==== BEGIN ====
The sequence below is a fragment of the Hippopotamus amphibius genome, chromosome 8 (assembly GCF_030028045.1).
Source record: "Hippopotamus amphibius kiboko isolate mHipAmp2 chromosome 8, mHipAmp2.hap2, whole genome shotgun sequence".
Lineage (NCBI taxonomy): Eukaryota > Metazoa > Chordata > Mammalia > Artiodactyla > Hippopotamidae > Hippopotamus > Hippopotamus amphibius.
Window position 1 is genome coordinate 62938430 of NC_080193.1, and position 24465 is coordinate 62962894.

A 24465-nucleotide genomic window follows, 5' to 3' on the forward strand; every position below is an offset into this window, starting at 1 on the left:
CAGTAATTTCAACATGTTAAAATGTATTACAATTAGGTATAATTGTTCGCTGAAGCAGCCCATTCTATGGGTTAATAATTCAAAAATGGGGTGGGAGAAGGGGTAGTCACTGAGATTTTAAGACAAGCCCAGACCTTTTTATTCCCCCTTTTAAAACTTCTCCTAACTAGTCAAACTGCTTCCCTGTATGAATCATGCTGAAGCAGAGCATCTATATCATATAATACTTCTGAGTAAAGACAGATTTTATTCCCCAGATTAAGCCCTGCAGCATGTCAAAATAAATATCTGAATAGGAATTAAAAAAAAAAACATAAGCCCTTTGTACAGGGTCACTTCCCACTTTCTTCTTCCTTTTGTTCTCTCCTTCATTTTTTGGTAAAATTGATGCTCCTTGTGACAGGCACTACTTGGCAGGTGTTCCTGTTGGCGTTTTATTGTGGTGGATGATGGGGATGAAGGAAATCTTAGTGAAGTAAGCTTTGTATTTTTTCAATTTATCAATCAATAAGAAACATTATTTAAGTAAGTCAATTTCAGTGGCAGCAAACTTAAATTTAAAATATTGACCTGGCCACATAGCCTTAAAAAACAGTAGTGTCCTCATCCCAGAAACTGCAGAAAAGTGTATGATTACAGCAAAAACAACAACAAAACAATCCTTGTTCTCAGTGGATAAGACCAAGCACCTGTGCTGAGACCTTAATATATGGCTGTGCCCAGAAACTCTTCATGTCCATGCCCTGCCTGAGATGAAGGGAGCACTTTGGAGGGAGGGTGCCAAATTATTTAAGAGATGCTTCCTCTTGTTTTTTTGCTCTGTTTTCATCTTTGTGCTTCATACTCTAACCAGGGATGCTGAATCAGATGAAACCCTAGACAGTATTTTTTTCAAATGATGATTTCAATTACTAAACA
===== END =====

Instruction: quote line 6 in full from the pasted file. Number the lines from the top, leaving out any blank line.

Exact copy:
CAGTAATTTCAACATGTTAAAATGTATTACAATTAGGTATAATTGTTCGCTGAAGCAGCCCATTCTATGGGTTAATAATTCAAAAATGGGGTGGGAGAAGGGGTAGTCACTGAGATTTTAAGACAAGCCCAGACCTTTTTATTCCCCCTTTTAAAACTTCTCCTAACTAGTCAAACTGCTTCCCTGTATGAATCATGCTGAAGCAGAGCATCTATATCATATAATACTTCTGAGTAAAGACAGATTTTATTCCCCAGATTAAGCCCTGCAGCATGTCAAAATAAATATCTGAATAGGAATTAAAAAAAAAAACATAAGCCCTTTGTACAGGGTCACTTCCCACTTTCTTCTTCCTTTTGTTCTCTCCTTCATTTTTTGGTAAAATTGATGCTCCTTGTGACAGGCACTACTTGGCAGGTGTTCCTGTTGGCGTTTTATTGTGGTGGATGATGGGGATGAAGGAAATCTTAGTGAAGTAAGCTTTGTATTTTTTCAATTTATCAATCAATAAGAAACATTATTTAAGTAAGTCAATTTCAGTGGCAGCAAACTTAAATTTAAAATATTGACCTGGCCACATAGCCTTAAAAAACAGTAGTGTCCTCATCCCAGAAACTGCAGAAAAGTGTATGATTACAGCAAAAACAACAACAAAACAATCCTTGTTCTCAGTGGATAAGACCAAGCACCTGTGCTGAGACCTTAATATATGGCTGTGCCCAGAAACTCTTCATGTCCATGCCCTGCCTGAGATGAAGGGAGCACTTTGGAGGGAGGGTGCCAAATTATTTAAGAGATGCTTCCTCTTGTTTTTTTGCTCTGTTTTCATCTTTGTGCTTCATACTCTAACCAGGGATGCTGAATCAGATGAAACCCTAGACAGTATTTTTTTCAAATGATGATTTCAATTACTAAACA